Farmers across the country are often forced to sell their farm produce even when they cannot fetch a good price in the market. This is mainly due to the lack of facilities to store and dry the produce. Similarly, in Bidung Gewog of Trashigang, farmers sell garlic in a rush due to the fear of their crop getting damaged as they do not have facilities to cure and dry garlic. Garlic is one of the main sources of cash income for the farmers of Bidung.
Farmers start cultivating garlic in October. And the crop is ready for harvest in March and April.
Nowadays, farmers here are busy harvesting garlic. And without proper drying facilities, they uproot and leave the crop in the field for a few days to dry.
Some even hang the garlic in bundles with the bulb down around their houses to dry while a few farmers cut the dried plant and dry the garlic bulb in the sun.
This old method, the farmers say, damages the garlic, which affects the price in the market.
“When we dry garlic in the field, it gets damaged because of rainfall and moisture. We tried finding solutions and even started drying garlic on plastic, but that was not a good idea as the heat from the soil damages the crop,” said Phurpa Wangmo, a resident.
“We are in a hurry to sell because we do not have a proper place to hang the garlic. It has to be hung once uprooted, or it will get damaged. So, that is why we try to sell at the earliest. Until this year, we have been fetching Nu 100 per kilogram. But we heard the dealer is giving only Nu 70 to 80 this season due to excess supply,” said Thinley Choden, another resident.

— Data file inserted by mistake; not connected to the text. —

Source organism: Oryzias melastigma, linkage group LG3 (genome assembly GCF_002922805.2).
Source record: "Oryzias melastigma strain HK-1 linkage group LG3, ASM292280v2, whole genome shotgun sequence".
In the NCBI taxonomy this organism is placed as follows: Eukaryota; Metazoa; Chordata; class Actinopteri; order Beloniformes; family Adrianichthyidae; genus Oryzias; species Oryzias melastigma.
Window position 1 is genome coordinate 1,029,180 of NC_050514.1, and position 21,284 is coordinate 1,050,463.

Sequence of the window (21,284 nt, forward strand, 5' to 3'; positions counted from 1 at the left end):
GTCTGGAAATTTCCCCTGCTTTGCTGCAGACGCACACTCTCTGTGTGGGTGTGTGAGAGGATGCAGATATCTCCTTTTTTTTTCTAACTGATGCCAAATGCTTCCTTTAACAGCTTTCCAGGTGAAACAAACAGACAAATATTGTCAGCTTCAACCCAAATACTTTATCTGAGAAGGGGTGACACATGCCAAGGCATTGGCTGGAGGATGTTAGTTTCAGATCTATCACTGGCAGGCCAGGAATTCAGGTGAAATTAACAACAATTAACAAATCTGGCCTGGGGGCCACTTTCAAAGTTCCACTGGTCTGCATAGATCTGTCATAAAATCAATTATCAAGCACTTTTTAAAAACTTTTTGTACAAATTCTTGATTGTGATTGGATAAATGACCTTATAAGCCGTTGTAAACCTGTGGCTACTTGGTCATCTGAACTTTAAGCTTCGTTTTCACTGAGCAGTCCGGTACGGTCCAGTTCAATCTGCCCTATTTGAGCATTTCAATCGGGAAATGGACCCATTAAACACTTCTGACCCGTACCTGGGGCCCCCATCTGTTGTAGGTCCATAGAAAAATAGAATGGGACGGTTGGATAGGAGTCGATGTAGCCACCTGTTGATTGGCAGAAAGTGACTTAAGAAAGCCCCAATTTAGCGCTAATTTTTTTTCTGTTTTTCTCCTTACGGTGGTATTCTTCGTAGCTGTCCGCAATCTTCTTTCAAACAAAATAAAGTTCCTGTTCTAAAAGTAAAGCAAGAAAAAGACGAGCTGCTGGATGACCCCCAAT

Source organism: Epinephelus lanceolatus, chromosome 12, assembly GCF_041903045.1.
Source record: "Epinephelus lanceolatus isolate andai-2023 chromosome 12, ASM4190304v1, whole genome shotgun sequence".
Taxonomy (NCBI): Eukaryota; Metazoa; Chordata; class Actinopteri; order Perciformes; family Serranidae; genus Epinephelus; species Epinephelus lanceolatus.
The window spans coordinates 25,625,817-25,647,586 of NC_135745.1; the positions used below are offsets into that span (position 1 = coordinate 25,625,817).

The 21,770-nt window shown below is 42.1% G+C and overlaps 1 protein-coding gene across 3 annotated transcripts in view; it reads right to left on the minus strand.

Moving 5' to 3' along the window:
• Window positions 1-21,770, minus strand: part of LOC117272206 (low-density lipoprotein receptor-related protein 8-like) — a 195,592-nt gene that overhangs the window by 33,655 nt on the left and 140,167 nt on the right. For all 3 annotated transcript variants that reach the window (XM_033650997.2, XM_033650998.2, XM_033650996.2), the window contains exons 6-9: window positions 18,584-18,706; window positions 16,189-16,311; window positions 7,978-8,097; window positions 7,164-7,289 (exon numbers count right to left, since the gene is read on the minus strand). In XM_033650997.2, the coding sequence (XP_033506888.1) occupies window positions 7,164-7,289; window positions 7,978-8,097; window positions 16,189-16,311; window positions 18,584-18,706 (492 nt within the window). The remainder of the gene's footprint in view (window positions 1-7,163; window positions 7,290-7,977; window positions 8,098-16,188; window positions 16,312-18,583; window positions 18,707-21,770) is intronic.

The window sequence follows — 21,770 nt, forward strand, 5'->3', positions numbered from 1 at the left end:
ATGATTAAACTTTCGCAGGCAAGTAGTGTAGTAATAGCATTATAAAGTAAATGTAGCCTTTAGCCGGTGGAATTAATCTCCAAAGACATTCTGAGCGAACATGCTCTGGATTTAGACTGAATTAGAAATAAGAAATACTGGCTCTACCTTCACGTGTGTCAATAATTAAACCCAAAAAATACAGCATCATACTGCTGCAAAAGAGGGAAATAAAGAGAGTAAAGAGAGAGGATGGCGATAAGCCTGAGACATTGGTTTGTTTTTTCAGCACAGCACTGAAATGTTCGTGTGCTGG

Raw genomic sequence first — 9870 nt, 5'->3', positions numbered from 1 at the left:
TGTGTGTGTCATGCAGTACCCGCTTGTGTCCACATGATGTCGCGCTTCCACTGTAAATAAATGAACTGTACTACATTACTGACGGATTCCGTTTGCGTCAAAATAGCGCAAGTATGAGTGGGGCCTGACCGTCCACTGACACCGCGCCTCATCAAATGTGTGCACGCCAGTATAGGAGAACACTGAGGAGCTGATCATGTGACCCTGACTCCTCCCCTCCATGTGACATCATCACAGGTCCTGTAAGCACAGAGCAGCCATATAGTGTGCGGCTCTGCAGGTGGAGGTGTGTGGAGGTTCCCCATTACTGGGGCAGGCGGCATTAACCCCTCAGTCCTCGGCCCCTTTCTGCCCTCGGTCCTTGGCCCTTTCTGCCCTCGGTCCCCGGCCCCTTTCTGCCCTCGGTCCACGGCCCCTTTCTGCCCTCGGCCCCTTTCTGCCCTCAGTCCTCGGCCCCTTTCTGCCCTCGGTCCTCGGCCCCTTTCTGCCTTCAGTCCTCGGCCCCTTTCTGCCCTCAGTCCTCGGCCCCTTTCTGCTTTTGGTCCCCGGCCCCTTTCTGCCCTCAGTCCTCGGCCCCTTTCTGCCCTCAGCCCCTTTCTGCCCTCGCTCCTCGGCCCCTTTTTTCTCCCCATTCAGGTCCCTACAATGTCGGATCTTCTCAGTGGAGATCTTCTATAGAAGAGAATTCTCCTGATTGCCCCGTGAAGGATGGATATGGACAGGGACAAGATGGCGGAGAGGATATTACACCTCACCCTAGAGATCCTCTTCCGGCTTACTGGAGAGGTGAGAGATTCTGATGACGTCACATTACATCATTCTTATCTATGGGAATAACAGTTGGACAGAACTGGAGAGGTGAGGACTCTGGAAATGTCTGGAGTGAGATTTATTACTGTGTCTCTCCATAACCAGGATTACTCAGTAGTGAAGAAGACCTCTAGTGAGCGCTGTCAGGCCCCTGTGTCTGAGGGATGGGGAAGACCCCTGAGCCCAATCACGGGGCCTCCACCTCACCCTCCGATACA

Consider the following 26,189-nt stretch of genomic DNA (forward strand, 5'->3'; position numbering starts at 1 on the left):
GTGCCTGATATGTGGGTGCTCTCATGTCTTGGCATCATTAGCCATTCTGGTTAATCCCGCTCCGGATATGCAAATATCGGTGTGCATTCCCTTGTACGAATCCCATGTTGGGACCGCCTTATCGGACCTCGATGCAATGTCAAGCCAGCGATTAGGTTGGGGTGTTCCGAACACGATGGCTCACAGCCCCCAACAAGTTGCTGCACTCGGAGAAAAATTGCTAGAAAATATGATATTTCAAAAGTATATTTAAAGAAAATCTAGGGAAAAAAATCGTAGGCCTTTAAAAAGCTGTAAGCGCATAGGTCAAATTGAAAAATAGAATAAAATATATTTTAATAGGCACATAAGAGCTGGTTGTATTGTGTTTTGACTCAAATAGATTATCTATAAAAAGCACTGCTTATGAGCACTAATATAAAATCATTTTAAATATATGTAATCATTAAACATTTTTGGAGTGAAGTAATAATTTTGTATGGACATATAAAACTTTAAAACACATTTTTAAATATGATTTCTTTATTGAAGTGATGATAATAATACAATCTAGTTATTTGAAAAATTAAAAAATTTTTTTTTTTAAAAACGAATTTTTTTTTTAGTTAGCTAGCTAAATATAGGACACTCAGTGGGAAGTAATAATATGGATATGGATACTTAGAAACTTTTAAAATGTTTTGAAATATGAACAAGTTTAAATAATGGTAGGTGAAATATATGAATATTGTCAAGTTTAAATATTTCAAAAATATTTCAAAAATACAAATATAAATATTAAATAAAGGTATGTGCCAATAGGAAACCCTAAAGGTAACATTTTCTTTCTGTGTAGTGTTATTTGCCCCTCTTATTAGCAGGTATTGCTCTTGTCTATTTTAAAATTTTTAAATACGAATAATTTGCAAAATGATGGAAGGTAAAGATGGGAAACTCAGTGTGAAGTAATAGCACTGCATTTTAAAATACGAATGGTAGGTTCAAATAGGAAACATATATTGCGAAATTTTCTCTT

The farmers earn between Nu 30,000 and 100,000 every year from selling garlic.
A few farmers have also started selling garlic to other districts in the hopes of fetching a better price.
To help ease the marketing challenge, the Bidung Gewog Agriculture Extension official assisted them in selling two tonnes of garlic to Bhutan Agro Industry Limited’s office in Lingmithang, Monggar.
The gewog also plans to provide drying facilities in the next five-year plan.
“During the first year of the 13th five-year plan, we have plans to provide a facility in each chiwog with funds from the gewog. In addition, we will also try to get support from the district, and other agencies like the Commercial Agriculture and Resilient Livelihoods Enhancement Programme to make store house. We will also find a market in future,” said Pema Wangchuk, Gewog Agriculture Extension Assistant of Bidung Gewog.
He added that the price has decreased as other districts are also supplying garlic to markets in Thimphu.
Farmers in Bidung have been growing garlic on a larger scale every year. In 2021, they cultivated garlic on around 15 acres of land and produced 26 metric tons of garlic.
Last year, around 300 households cultivated the crop on nearly 30 acres of land and they are expecting to produce 50 metric tons of garlic.
It has been around four years since they started cultivating the crop for commercial purposes.
Sonam Darjay, Trashigang
Edited by Phub Gyem
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